Antagonistic Muscles Because muscle can only pull when they contract they work in pairs to create a range of movement around a joint. When muscles work in pairs they are said to be working antagonistically. The Bicep and Triceps work as a pair to flex and extend the arm.
Types of Muscles The Involuntary Muscles (smooth) Involuntary muscles work automatically and cannot be consciously controlled (for example digestion). The Cardiac Muscle This muscle contracts automatically and at regular intervals. (Heart) The Voluntary Muscles (Skeletal) These 600 muscles, made of long fibres, are attached to the bones and let us move around. We control these voluntary muscles.* (Biceps etc)
When the arm bends the movement is called Flexion.
When the arm straightens the movement is called Extension.
Movements of the body 1.Extension 2.Flexion 3.Abduction 4.Adduction 5.Rotation
Muscle Contraction (Isometric) When muscles are working but stay the same length this is called isometric contraction. There is no movement. What is happening in this press up? There is isometric contraction of the back muscles. They are working to stabilize the body. The arms can now work effectively to complete the exercise.*
Muscle Contraction (Isotonic) There are two types of Isotonic contraction. When a muscle shortens as it contracts this is called a concentric contraction. An example of this would be the bicep when lifting the weight while doing a ‘curl’. When a muscle lengthens while still being tense this is called an eccentric contraction. This happens as you lower the weight under control while doing a curl. *
Effects of exercise on the muscular system Short term effects The body combines glycogen and oxygen in the working muscles to make energy. A supply of blood is needed to continually replenish oxygen and glycogen stores. As we increase intensity of exercise we need to be able to increase the supply of oxygen rich blood also. As we exercise our muscles make waste products. These are also carried in the blood to be removed. Our muscles can work aerobically (with oxygen) for long periods of time as long as the intensity is not to high. As we increase intensity the body finds it harder to cope with delivering all the oxygen and nutrients, converting it into energy and getting rid of waste products as well.
During anaerobic respiration another waste product is produced called 'lactic acid'. This waste product builds up in the muscles until eventually it is not possible to continue as lactic acid causes muscles to ache and can cause cramp. When you exercise at or over 75% of your maximum work rate lactic acid builds up in the muscles. Regular exercise and training help your muscles improve their ability to produce energy and the blood vessels in the muscles become more efficient so that they can cope with the process better.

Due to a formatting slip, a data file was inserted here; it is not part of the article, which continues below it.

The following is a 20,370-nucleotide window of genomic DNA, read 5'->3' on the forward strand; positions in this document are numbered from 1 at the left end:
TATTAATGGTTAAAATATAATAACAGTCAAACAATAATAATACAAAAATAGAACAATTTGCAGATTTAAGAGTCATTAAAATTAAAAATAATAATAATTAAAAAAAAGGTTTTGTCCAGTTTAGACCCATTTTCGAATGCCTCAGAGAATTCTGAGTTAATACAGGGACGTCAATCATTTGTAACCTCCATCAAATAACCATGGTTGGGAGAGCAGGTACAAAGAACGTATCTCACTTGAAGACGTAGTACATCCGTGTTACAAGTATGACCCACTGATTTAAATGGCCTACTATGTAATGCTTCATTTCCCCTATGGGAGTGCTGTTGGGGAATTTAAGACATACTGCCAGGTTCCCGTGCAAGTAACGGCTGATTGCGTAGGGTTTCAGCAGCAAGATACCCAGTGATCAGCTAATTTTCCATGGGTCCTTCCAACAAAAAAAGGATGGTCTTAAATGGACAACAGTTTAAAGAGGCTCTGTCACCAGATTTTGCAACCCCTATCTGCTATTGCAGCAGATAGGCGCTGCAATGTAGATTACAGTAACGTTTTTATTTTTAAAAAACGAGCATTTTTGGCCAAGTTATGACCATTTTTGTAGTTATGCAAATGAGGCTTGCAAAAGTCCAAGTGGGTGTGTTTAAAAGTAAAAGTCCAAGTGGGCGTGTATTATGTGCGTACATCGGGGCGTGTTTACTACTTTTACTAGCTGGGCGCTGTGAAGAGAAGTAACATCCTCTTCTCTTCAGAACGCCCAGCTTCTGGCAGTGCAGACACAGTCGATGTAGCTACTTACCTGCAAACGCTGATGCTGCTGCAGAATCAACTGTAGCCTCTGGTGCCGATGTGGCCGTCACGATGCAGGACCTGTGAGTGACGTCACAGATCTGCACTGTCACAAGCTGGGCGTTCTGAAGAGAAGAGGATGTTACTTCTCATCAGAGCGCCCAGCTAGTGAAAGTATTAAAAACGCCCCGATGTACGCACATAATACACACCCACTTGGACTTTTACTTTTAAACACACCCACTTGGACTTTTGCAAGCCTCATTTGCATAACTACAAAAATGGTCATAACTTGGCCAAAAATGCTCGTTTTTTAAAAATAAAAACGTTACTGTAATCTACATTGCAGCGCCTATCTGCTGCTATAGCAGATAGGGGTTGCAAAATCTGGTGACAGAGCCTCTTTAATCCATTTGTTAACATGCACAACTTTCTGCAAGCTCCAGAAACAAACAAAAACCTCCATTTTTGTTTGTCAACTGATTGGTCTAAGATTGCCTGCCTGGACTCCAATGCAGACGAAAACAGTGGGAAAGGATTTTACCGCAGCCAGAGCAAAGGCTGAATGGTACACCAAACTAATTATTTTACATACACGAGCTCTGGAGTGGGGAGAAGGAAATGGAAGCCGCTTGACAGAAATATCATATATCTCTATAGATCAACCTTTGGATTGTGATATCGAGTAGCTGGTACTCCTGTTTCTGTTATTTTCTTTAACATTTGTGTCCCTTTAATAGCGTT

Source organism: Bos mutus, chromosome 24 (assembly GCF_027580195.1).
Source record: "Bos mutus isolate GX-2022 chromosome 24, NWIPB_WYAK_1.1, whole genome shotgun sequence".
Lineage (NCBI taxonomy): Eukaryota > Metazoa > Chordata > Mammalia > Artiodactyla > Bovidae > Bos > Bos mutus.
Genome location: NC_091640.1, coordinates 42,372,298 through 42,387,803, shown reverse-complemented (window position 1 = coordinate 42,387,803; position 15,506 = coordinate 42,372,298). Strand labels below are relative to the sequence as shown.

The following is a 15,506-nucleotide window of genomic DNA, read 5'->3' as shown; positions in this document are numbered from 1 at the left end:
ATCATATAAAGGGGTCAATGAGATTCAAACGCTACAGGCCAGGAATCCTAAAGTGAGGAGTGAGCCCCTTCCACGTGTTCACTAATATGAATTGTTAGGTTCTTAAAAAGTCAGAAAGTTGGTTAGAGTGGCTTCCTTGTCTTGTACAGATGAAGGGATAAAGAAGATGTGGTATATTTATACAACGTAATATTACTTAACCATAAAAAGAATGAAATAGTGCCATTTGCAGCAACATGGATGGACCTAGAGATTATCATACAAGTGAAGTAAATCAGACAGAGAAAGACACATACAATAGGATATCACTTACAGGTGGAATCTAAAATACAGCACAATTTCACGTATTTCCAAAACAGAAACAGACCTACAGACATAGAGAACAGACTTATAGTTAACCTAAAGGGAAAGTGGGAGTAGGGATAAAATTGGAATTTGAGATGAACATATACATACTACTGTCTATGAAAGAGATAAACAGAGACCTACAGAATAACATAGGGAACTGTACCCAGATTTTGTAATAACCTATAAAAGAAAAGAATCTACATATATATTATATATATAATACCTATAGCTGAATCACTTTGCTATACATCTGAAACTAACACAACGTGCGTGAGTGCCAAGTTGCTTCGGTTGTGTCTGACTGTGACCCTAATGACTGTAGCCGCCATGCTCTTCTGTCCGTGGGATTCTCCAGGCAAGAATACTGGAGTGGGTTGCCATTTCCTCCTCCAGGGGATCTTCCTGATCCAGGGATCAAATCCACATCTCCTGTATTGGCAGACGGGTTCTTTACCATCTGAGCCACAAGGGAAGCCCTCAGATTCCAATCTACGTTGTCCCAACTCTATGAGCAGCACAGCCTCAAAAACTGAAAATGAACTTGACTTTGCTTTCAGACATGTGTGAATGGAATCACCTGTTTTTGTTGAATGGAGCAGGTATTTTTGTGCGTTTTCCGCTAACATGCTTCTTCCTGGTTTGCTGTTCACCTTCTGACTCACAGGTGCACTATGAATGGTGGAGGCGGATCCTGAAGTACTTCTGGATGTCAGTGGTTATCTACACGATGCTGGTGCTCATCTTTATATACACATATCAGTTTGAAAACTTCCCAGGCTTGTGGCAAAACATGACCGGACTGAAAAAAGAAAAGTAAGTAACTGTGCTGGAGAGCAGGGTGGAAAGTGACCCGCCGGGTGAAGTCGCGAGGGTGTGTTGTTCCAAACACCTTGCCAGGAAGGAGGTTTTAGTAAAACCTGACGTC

Long term effects. The whole muscular system benefits from regular exercise. This includes the involuntary muscles (internal muscles around our organs that keep our body functioning) and voluntary muscles (muscles we use to create movement). As well as the skeletal muscles contracting to create movement Increased muscle size - hypertrophy When you train muscles using the principle of progressive overload, the tiny muscle fibres are pulled apart. The body repairs these damages when we rest and build the fibres back slightly stronger.
As muscles repair the resulting increase in muscle mass is known as muscle hypertrophy. Thicker muscles can contract more strongly. So regular exercise increase muscle size and strength. If you stop training then muscle reduce in size again through the principle of reversibility. This is called muscular atrophy
Using various training methods will allow you to effect how the muscle grows. It is important to know how different training can result in increased Muscle size, Muscle strength, Muscle power (as a result of strength x speed) Muscular endurance
If you stop training then muscle reduce in size again through the principle of reversibility. This is called muscular atrophy
Rest and recovery If you do not allow your body long enough to recover properly you could risk injuring yourself through overuse. After an intense training session and may take up to 48 hours for the muscle to repair properly. As your body gets used to training your body can become more efficient at repairing and it can reduce the time it takes to recover fully.
Diet and drugs Your muscles are made up of protein. By eating a high protein diet you can speed up the rate at which your body can build and repair muscle; shortening your rest and recovery time. Steroids stimulate the body to produce muscle proteins at a faster rate. This also speeds up the time it takes to build and repair muscles. This is why some athletes use illegal drugs in sport and take the risks of being caught.